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How do omega-3 fatty acids work in our body?
A multitude of positive health effects are ascribed to the omega-3 fatty acids, from a lowering of the blood lipid values to a strengthening of the cardiovascular system. However, the underlying molecular mechanisms have so far been unclear. A research team from the University of Wuppertal has now examined these in more detail and identified the formation of oxylipins as a result of omega-3 intake as a key factor.
"The fact that omega-3 fatty acids have a positive effect on human health has been scientifically proven"; the researchers report in a press release from the University of Wuppertal. However, the molecular mechanism behind this effect is less known. Together with British colleagues, the food chemists from the University of Wuppertal have therefore investigated this aspect in more detail in a current study. Their results were published in the "American Journal of Clinical Nutrition".
Omega-3 fatty acids have numerous positive properties
Most of the time, nutritional recommendations also point out the importance of omega-3 fatty acids and therefore, for example, regular fish consumption is advised. These special unsaturated fatty acids are said to help lower blood lipid levels and regulate inflammation, for example. "Omega-3 fatty acids have numerous positive properties for health," emphasize the researchers. Fish rich in fat from especially cold waters such as salmon, mackerel and herring are particularly rich in omega-3 fatty acids. The main omega-3 fatty acids here are eicosapentaenoic acid (EPA) and docosahexaenoic acid (DHA).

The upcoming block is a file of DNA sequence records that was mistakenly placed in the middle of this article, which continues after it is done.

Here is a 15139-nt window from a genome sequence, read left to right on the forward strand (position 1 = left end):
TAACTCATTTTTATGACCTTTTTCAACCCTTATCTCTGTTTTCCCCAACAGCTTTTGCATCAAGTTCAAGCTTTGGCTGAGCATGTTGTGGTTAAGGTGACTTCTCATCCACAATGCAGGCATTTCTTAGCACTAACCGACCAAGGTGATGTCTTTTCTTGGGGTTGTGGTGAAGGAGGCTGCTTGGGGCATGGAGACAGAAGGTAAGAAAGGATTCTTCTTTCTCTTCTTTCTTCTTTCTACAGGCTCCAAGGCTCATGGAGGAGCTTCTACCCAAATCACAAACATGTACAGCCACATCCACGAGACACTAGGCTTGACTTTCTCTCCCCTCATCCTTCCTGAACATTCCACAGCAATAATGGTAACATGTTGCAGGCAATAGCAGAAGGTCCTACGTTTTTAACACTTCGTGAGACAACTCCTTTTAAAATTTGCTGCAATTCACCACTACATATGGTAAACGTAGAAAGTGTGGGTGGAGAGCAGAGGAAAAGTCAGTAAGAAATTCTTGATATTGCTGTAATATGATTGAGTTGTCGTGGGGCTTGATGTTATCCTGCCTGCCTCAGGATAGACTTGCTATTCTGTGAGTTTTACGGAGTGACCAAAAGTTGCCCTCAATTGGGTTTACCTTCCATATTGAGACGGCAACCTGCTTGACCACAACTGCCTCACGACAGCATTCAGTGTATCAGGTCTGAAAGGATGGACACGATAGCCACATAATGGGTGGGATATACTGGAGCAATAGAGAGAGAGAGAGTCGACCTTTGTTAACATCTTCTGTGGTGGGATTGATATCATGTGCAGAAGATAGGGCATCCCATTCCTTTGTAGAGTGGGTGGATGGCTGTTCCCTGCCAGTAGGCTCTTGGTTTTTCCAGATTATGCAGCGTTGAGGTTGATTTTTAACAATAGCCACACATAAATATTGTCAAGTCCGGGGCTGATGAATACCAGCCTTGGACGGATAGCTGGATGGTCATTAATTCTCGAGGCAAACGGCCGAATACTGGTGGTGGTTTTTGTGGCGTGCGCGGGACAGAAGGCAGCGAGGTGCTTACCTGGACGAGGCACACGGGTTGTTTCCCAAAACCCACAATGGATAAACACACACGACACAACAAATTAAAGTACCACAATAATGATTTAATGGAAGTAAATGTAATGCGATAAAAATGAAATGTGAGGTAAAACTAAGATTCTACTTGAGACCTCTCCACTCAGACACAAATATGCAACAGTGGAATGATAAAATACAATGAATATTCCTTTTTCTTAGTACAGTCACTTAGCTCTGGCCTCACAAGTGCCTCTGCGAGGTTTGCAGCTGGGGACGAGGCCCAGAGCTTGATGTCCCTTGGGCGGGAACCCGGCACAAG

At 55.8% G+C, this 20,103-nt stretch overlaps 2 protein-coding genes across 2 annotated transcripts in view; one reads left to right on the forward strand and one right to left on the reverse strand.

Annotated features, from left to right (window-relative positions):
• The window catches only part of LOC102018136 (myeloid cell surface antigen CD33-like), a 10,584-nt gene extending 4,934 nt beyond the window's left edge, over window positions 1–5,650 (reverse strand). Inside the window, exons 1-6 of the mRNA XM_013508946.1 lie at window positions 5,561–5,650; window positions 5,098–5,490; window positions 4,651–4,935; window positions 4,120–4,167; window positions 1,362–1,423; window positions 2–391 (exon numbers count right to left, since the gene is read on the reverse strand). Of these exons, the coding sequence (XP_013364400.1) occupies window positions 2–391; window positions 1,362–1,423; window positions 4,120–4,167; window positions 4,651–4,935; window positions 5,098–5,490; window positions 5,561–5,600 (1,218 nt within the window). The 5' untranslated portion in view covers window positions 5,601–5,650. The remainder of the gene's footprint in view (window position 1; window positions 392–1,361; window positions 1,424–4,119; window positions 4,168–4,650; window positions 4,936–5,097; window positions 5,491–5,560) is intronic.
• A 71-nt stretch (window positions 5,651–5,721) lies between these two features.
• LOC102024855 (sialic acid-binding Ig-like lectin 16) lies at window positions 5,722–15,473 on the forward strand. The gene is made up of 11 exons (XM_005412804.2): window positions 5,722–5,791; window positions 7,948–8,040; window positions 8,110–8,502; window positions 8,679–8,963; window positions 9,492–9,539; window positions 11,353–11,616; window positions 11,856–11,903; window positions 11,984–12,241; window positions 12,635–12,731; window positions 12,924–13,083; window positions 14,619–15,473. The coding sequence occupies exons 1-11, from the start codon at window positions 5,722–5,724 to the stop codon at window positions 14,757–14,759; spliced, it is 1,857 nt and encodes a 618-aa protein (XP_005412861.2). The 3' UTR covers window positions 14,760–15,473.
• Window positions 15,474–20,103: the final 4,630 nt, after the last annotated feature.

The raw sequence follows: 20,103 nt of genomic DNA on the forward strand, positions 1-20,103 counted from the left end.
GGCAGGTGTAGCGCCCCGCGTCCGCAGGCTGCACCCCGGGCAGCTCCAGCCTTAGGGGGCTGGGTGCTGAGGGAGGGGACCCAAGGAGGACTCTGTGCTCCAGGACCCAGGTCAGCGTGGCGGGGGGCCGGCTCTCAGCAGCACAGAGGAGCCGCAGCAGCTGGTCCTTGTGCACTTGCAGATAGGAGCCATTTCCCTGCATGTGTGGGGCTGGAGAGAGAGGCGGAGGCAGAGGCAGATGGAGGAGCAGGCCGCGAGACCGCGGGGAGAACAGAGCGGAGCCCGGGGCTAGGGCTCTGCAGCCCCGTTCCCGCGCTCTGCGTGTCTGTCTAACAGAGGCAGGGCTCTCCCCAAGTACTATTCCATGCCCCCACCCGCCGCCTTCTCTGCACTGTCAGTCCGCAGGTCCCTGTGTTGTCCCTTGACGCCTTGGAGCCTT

Conversion to oxylipine
It was already known that the omega-3 fatty acids are partially converted into so-called eikosanoids and other oxylipins by the body after they are ingested, the researchers explain. "These oxidized fatty acids are strong messenger substances and therefore important for signal transmission and chemical communication in the cells," explains Professor Dr. Nils Helge Schebb, head of the chair for food chemistry at the University of Wuppertal. "Oxylipins from omega-3 fatty acids act as mediators with many physiological functions, such as the inhibition of inflammation," the expert continues.
Connection with the oxylipins in the blood
In the current study, the researchers now investigated how the intake of omega-3 fatty acids affects the concentration of these oxylipins in the blood. Healthy people were given the amount of EPA and DHA from one, two and four servings of fish per week for a year. The amount of omega-3 fatty acids remained constant within the groups. The study team also examined the amount of oxylipins in the blood at certain times.
Linear relationship found
According to Professor Schebb, the researchers were interested in the changes in the oxylipin pattern depending on the portions of omega-3 fatty acids. "We were able to establish a clear linear relationship"; reports the expert. Put simply, the more fish someone eats, the more oxylipins the body forms. The organism therefore does not regulate the formation of oxylipins. "Whatever is recorded is also processed," says Professor Schebb. From the scientific point of view, this clear connection is exciting and a good basis for further research into the effects of omega-3 fatty acids. (fp)